- 1 DSM-III
- 2 DSM-IV
- 2.1 Disorders
- 2.2 Differential Diagnosis
- 3 DSM-5
In DSM-III, this category is called Stereotyped Movement Disorders
- Transient Tic Disorder
- Chronic Motor Tic Disorder
- Tourette's Disorder
- Atypical Tic Disorder
- Atypical Stereotyped Movement Disorder
Differential Diagnosis of Tics
A tic is defined as an involuntary rapid movement of a functionally related group of skeletal muscles or the involuntary production of noises or words. Tics should be distinguished from other movement disturbances.
Choreiform movements are dancing, random, irregular, nonrepetitive movements.
Dystonic movements are slower, twisting movements interspersed with prolonged states of muscular tension.
Athetoid movements are slow, irregular, writhing movements, most frequently in the fingers of toes.
Myoclonic movements are brief, shocklike muscle contractions that may affect parts of or a whole muscle, but not entire muscle groups.
Hemiballismic movements are intermittent, coarse, jumping, and unilateral movements of the limbs.
Spasms are stereotypic, slower, and more prolonged than tics, and involve groups of muscles.
Hemifacial spasm consists of irregular, repetitive, unilateral jerks of facial muscles.
Synkinesis consists of movements of the corner of the mouth when the individual intends to close the eye, and its converse.
Dyskinesias, such as tardive dyskinesia, are silent, oral-buccal-lingual, masticatory movements in the face and choreoathetoid movements in the limbs.
The term "stereotyped movement," which is here used as a diagnostic term, refers to a voluntary, brief or prolonged habit or mannerism that often is experienced as pleasurable.
General medical conditions or effects of a substance
Tic Disorders must be distinguished from other types of abnormal movements that may accompany general medical conditions (e.g., Huntington's disease, stroke, Lesch-Nyan syndrome, Wilson's disease, Sydenham's chorea, multiple sclerosis, postviral encephalitis, head injury) or may be due to the direct effects of a substance (e.g., a neuroleptic medication). Choreiform movements are dancing, random, irregular, nonrepetitive movements. Dystonic movements are slower, twisting movements interspersed with prolonged states of muscular tension. Athetoid movements are slow, irregular writhing movements, most frequently in the fingers and toes, but often involving the face an neck. Myoclonic movements are brief, shocklike muscle contractions that may affect parts of muscles or muscle groups but non synergistically. Hemiballismic movements are intermittent, coarse, large-amplitude, unilateral movements of the limbs. Spasms are stereotypic, slower, and more prolonged than tics and involve groups of muscles. Hemifacial spasm consists of irregular, repetitive, unilateral jerks of facial muscles. Synkinesis involves an involuntary movement accompanying a voluntary one (e.g., movement of he corner of the mouth when the person intends to close the eye). This differentiation is further facilitated by considering the presence of features of the underlying general medical condition (e.g., characteristic family history in Huntington's disease) or a history of medication use.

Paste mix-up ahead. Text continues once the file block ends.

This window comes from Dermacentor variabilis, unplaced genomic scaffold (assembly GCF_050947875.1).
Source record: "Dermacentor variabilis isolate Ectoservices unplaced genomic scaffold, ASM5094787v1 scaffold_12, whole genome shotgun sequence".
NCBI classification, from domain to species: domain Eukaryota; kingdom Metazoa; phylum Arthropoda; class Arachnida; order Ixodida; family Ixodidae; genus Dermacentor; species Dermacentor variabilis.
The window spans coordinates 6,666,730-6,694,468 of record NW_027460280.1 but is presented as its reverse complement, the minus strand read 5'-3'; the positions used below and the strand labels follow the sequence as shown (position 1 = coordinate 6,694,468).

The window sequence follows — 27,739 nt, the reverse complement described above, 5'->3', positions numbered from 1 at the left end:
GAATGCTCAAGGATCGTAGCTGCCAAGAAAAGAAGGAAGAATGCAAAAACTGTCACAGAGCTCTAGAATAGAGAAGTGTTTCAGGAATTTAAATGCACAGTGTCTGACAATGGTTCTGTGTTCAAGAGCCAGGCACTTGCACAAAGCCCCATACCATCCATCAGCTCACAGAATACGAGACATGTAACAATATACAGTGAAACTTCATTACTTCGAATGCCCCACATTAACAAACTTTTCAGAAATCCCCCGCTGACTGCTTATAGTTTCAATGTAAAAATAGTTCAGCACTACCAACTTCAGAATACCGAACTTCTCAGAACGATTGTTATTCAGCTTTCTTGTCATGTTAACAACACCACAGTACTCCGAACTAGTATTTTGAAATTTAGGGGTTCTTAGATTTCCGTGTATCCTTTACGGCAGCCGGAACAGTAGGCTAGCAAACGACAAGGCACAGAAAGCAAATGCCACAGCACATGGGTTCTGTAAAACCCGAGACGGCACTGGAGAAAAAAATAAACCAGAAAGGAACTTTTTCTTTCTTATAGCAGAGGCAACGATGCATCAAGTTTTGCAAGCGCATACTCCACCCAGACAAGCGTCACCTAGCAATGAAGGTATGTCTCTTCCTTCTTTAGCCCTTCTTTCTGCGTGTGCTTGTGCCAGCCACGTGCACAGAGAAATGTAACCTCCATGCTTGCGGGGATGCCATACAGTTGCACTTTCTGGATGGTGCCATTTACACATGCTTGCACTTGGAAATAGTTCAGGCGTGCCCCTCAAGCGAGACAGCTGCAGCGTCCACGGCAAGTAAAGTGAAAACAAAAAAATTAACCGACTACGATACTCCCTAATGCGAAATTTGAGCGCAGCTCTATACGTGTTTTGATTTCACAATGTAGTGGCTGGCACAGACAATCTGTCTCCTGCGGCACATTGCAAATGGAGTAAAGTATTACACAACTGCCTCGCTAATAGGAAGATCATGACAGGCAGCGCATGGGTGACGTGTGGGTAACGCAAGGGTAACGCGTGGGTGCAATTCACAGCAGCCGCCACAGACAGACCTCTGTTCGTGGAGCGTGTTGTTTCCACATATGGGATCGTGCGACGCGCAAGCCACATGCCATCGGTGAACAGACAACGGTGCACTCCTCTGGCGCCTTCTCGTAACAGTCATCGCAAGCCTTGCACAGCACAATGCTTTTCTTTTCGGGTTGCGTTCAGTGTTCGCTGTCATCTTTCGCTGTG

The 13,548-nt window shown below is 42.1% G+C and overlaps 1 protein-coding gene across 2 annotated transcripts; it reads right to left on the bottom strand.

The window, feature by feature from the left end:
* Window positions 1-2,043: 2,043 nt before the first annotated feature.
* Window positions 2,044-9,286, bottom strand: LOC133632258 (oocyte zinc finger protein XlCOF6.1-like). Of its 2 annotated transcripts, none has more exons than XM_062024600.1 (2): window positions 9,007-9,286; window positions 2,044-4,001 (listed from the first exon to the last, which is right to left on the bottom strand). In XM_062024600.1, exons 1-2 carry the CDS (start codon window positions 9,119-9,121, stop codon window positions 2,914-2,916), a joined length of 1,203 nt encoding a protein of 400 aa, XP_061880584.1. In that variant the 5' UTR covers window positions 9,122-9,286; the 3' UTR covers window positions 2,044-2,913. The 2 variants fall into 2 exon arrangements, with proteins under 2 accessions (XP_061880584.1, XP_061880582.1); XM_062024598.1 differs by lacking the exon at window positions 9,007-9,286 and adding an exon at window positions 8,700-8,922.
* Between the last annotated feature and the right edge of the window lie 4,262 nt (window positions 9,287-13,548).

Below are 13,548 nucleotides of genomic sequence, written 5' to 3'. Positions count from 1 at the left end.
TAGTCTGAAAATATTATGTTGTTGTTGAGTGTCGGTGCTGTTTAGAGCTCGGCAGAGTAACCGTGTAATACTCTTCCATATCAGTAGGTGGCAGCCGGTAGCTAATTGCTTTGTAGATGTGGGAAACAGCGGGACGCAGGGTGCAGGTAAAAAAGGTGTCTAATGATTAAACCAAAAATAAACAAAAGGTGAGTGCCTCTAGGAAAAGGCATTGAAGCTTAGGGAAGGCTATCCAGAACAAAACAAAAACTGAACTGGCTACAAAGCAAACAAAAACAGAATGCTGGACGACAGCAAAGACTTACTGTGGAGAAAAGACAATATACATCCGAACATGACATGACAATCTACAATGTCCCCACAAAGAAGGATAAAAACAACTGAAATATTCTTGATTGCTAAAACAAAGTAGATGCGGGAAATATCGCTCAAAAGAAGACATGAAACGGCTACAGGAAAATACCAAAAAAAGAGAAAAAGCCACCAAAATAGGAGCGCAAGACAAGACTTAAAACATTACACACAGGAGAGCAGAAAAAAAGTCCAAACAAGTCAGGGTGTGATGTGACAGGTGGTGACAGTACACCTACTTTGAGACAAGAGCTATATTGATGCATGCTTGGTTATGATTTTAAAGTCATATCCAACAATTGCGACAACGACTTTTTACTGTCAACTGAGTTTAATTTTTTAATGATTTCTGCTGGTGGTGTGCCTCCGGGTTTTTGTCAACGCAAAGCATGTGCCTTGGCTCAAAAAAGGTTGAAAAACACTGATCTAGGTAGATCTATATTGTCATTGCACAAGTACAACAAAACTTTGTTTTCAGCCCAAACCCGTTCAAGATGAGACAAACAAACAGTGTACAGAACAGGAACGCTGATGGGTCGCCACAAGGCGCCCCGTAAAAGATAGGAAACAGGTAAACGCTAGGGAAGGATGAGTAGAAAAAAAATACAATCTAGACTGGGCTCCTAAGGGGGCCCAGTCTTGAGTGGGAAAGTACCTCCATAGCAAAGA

When the tics are a direct physiological consequence of medication use, a Medication-Induced Movement Disorder Not Otherwise Specified would be diagnosed instead of a Tic Disorder. In some cases, certain medications (e.g., methylphenidate) may exacerbate a preexisting Tic Disorder, in which case no additional diagnosis of a medication-induced disorder is necessary.
Tics must also be distinguished from stereotyped movements seen in Stereotypic Movement Disorder and Pervasive Developmental Disorders. Differentiating simple tics (e.g., eye blinking) from the complex movements characteristic of stereotyped movements is relatively straightforward. The distinction between complex motor tics and stereotyped movements is less clear-cut. In general, stereotyped movements appear to be more driven and intentional, whereas tics have a more involuntary quality and are not rhythmic.